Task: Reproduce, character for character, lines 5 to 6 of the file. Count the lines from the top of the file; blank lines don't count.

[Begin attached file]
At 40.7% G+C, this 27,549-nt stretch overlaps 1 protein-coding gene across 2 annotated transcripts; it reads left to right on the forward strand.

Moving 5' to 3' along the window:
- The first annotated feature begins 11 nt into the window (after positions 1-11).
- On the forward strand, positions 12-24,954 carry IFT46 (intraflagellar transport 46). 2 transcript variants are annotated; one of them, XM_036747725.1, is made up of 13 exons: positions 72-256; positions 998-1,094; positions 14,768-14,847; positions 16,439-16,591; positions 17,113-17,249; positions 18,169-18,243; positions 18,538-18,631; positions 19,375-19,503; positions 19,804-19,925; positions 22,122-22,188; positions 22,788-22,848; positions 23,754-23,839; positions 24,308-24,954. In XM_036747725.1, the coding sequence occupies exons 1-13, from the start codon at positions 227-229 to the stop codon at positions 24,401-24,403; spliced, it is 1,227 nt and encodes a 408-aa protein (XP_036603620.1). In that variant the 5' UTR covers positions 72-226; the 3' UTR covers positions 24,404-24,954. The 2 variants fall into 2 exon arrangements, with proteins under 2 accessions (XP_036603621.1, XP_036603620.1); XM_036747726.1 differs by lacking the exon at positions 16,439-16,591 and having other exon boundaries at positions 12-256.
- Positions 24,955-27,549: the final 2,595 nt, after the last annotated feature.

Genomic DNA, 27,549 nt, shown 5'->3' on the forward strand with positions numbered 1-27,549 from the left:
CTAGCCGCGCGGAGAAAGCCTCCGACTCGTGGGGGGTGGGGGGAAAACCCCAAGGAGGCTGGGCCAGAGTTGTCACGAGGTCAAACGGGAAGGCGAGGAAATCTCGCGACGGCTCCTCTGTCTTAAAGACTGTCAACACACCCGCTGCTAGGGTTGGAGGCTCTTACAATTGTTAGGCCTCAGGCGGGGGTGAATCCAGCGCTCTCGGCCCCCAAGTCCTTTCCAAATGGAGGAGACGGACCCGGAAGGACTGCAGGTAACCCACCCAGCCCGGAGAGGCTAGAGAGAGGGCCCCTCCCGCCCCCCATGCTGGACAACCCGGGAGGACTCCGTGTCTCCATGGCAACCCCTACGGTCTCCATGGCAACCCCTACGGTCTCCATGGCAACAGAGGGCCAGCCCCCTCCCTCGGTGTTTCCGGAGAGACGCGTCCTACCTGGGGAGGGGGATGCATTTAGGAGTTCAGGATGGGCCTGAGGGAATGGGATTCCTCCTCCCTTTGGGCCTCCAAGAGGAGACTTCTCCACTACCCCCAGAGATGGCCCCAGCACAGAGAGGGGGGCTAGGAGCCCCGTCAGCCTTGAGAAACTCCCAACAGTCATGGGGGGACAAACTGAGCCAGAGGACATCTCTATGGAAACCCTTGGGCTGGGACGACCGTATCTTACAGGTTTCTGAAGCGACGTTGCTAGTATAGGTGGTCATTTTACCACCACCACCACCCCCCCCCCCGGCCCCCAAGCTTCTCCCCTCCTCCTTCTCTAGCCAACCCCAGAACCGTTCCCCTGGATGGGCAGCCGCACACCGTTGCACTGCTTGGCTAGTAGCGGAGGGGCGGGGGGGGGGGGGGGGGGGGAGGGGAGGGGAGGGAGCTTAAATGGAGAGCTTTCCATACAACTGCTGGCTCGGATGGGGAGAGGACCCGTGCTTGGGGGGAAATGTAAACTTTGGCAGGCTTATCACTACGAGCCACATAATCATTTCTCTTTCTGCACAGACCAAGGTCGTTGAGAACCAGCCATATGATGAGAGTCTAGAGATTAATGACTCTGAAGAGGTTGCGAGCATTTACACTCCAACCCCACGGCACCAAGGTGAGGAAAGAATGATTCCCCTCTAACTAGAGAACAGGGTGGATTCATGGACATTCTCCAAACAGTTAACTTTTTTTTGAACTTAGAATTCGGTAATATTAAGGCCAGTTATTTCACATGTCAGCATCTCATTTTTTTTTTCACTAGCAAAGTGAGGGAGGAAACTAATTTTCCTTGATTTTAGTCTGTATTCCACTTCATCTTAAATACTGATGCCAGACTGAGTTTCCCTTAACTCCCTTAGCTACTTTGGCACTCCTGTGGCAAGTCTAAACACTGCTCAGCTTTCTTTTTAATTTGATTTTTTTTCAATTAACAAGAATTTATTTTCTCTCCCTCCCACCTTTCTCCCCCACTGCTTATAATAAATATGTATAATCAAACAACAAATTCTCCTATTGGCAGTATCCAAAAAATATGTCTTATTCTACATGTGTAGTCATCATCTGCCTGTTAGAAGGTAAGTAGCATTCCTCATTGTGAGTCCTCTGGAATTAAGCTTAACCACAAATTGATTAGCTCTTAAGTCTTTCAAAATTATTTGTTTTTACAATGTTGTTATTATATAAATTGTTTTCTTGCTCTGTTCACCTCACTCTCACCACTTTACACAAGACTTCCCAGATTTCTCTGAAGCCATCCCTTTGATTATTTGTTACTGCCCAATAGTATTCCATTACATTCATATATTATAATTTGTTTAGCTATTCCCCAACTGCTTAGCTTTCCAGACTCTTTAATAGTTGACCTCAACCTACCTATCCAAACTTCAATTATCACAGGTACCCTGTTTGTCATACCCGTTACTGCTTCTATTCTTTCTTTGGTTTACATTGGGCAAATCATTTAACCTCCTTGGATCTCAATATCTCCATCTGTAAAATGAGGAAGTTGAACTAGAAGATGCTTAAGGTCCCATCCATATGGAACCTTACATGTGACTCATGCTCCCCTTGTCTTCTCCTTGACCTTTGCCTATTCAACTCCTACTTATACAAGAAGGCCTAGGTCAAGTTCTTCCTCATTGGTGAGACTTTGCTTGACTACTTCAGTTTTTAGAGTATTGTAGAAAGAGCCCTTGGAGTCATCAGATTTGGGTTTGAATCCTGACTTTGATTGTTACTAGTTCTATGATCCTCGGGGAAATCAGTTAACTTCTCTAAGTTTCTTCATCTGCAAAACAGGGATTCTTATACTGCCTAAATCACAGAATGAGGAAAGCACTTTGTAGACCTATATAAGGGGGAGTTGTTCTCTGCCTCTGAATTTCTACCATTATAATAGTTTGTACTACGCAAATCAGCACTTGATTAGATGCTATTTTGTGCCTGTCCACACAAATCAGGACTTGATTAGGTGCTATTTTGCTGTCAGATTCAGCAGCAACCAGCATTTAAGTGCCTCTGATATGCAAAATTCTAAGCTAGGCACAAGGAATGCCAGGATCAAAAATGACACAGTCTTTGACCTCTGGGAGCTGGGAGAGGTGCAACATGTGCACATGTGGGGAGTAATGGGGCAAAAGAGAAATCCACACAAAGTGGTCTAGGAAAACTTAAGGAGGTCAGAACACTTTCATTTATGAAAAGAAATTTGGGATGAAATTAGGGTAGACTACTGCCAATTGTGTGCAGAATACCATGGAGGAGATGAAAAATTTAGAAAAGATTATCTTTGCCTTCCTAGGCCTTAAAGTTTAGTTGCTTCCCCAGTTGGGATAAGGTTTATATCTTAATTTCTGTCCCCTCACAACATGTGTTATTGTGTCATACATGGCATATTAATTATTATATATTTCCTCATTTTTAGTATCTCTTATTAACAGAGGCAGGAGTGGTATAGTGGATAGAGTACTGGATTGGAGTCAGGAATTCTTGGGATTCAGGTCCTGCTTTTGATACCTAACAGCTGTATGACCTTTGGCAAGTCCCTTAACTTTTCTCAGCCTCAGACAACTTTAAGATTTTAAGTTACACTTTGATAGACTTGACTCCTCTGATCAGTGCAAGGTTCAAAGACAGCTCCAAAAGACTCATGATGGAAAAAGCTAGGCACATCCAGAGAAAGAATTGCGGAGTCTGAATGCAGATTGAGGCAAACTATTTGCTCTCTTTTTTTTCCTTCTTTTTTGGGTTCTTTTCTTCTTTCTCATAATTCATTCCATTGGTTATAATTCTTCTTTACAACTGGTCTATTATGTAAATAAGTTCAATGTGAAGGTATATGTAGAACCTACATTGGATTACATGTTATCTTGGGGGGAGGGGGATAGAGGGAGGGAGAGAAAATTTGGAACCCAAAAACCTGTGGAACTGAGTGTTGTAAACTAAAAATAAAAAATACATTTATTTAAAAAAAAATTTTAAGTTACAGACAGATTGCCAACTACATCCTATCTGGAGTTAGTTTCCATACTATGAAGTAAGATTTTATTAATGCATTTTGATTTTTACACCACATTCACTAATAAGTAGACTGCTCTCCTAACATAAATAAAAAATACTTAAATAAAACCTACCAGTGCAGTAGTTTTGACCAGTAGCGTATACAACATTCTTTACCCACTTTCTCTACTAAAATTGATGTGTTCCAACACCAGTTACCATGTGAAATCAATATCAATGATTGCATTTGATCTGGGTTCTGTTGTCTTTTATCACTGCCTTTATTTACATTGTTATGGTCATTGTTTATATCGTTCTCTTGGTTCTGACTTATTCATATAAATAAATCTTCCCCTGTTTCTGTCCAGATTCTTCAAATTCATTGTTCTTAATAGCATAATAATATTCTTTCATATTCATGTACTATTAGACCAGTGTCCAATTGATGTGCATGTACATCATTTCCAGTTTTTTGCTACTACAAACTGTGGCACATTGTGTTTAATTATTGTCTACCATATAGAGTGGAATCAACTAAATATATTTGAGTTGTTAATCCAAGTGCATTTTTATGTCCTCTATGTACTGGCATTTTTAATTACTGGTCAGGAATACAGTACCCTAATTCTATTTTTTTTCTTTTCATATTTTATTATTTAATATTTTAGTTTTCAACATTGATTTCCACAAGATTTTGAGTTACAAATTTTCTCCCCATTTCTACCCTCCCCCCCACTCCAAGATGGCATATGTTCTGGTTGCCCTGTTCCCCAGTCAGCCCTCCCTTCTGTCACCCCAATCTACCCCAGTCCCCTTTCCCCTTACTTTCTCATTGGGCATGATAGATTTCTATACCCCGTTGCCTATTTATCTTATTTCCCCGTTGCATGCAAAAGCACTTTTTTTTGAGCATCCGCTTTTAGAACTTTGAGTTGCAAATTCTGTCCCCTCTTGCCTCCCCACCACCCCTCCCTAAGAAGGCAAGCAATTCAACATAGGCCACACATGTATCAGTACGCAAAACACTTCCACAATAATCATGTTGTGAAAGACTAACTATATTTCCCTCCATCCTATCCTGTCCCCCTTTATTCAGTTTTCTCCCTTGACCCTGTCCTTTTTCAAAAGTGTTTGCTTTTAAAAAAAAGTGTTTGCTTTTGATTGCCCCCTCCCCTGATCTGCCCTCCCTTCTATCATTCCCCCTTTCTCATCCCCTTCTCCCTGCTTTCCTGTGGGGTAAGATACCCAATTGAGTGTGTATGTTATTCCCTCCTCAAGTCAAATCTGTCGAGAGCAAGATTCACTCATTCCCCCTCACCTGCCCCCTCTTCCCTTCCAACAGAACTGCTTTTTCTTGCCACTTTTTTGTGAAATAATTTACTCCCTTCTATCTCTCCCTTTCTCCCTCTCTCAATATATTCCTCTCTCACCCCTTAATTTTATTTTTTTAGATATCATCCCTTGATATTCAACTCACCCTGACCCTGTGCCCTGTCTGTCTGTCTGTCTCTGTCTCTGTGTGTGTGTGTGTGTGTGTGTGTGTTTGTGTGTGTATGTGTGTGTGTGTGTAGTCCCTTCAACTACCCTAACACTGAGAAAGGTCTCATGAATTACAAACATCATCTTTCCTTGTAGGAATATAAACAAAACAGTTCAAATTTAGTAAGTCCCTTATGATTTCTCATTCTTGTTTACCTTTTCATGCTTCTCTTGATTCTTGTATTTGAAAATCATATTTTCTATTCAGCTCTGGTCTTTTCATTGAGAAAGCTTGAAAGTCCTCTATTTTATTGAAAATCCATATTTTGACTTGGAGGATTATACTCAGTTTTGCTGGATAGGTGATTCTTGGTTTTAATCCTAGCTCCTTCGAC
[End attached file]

- Positions 24,955-27,549: the final 2,595 nt, after the last annotated feature.

Genomic DNA, 27,549 nt, shown 5'->3' on the forward strand with positions numbered 1-27,549 from the left: